True cost of Medicaid is 2X headline cost?

I recently attended a talk by the CEO of a hospital with $2.6 billion in annual revenue. She noted that patients on Medicaid are 40 percent of the census and that Medicaid pays only 50 percent of the cost of treatment. In order to at least break even at this not-for-profit, therefore, she has to charge privately insured patients enough extra to make the books balance.

(A doc who was formerly Physician-in-Chief of this hospital and then president of another hospital said “you can’t make money doing research” and, financially at least, “teaching is hopeless”.)

This might explain why apparently healthy people are paying such big premiums. “Employer Health Insurance Is Increasingly Unaffordable, Study Finds” (nytimes):

A relentless rise in premiums and deductibles is putting insurance out of reach for many workers, especially those with low incomes.

Instead, she quit her job last summer so her income would be low enough to enroll in Medicaid, which will cover all her medical expenses. “I’m trying to do some side jobs,” she said.

The average premium paid by the employer and the employee for a family plan now tops $20,000 a year, with the worker contributing about $6,000, according to the survey. More than a quarter of all covered workers and nearly half of those working for small businesses face an annual deductible of $2,000 or more.

Annual Medicaid spending is supposedly roughly $600 billion per year, about 3 percent of GDP. But if hospital-related charges are the majority of Medicaid costs and, in fact, the hospitals are recovering half of their expenses from unrelated privately insured patients, the true cost of Medicaid to Americans is closer to $1 trillion per year (about 5 percent of GDP, meaning that people who work 40 hours/week have to stay at work on Friday from 3-5 pm to pay for Medicaid).

Note that this off-books funding for Medicaid is done in a regressive manner since the money is extracted silently from all Americans with employer-affiliated or other private health insurance. I.e., the cost of a health insurance policy also contains a hidden tax to pay for about half of Medicaid (and also to pay for the uninsured who throw out the hospitals’ $100,000+ bills?).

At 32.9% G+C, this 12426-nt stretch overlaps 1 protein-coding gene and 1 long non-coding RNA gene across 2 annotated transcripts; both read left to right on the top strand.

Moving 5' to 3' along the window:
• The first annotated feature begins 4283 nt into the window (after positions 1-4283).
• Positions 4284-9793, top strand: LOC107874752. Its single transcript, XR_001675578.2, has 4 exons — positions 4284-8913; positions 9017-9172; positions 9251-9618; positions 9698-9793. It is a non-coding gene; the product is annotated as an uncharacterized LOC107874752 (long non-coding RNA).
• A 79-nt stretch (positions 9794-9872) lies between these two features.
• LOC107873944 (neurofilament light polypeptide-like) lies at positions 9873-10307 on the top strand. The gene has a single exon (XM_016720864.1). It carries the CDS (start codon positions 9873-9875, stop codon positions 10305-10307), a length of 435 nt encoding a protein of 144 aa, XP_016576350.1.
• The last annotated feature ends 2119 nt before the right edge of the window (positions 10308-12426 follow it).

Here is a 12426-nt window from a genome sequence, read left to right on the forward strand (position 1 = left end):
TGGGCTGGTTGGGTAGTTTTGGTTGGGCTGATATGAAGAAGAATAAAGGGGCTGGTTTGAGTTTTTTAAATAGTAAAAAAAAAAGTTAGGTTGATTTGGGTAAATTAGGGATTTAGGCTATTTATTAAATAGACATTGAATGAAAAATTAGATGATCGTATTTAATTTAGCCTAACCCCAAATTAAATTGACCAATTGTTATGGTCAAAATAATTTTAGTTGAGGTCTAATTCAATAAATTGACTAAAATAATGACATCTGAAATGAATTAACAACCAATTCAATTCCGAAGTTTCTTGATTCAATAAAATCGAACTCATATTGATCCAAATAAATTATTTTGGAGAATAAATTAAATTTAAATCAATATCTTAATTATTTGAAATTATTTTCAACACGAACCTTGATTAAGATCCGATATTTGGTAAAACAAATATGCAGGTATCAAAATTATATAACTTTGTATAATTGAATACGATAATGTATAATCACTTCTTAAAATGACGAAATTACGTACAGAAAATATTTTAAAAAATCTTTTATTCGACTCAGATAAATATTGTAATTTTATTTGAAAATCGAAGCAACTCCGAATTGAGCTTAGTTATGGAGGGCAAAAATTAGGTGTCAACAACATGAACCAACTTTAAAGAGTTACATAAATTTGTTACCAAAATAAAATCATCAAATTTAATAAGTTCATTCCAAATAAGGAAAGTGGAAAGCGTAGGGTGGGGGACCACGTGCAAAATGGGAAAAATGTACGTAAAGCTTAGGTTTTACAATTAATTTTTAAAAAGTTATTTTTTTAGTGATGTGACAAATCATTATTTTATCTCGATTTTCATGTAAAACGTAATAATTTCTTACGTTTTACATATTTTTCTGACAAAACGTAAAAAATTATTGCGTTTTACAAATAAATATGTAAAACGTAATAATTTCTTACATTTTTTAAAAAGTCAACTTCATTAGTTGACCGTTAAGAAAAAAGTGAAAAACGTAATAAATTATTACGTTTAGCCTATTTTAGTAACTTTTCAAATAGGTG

[Anecdotally, we know plenty of folks in Massachusetts who are careful to refrain from earning more W-2 wages than the thresholds for public housing and MassHealth (Medicaid) eligibility.]


10 thoughts on “True cost of Medicaid is 2X headline cost?

    • That’s a good point, Bruce. Considering hospitals specifically, there’s a lot of waste and extravagance baked into hospital costs.

      The cost of a hospital stay in the United States averaged $5,220 a day in 2015 — and could be as high as over $17,000, compared with $765 in Australia. In a Rand study published earlier this year, researchers calculated that hospitals treating patients with private health insurance were paid, overall, 2.4 times the Medicare rates in 2017, and nearly three times the rate for outpatient care. If the plans had paid according to Medicare’s formula, their spending would be reduced by over half.

      Most economists think hospitals could do just fine with far less than they get today from private insurance.

  1. “why does the US spend more than every comparable country?”
    1) pharma costs
    2) In comparable countries, physicians are well-paid professionals, but not entitled to be wealthy
    3)Hospitals are much more utilitarian
    I once told a doctor friend that I had discovered the deep hidden course of life: “We accumulate all we can for about 75 years, then spend a few years giving it all to you.”
    Sadly, he died before he could collect from me.

    • 4) insurance company overheads + profits
      5) medical billing industry
      6) U.S. allows advertising of drugs

    • So if everyone from the doctors to the pharma companies to the hospital administrators to the insurance companies to the billing companies is gouging those with private insurance, and Medicare is negotiating fair market prices in line with the rest of the world, why is single payer healthcare for the US a bad idea? The current situation is already corrupt and costly, wouldn’t we be better off with more transparency?

    • It’s not a bad idea, unless you’re making money off the current system. Since the Supreme Court opened up unlimited bribery of elected officials ( Citizen’s United ), it’ll likely never change.

  2. From what I see the hospitals are pretty eager to get those really sick Medicaid patients into their system. They are even willing to subsidize the helicopter transport. So the financials cannot be all that bad.

  3. > Medicaid pays only 50 percent of the cost of treatment

    This is just “hollywood accounting” as done by these “non-profit” hospitals. They just can’t bilk medi-caid/care quite as much. As far as I understand the situation hospitals and medical groups are entirely free to reject medi-care/caid payments. They’re obviously not taking “real” losses on these services.

    • Hospitals can reject emergency patients? This is a news.
      Leave alone health system that produces great health outcomes for large classes of hard to cure deceases, such as cancers, were time to treatment and pharmacology are critical.
      Don’t like it – don’t use it, nobody is required to pay for it.
      Become a heath tourist or cure yourself with web – based treatment.

Comments are closed.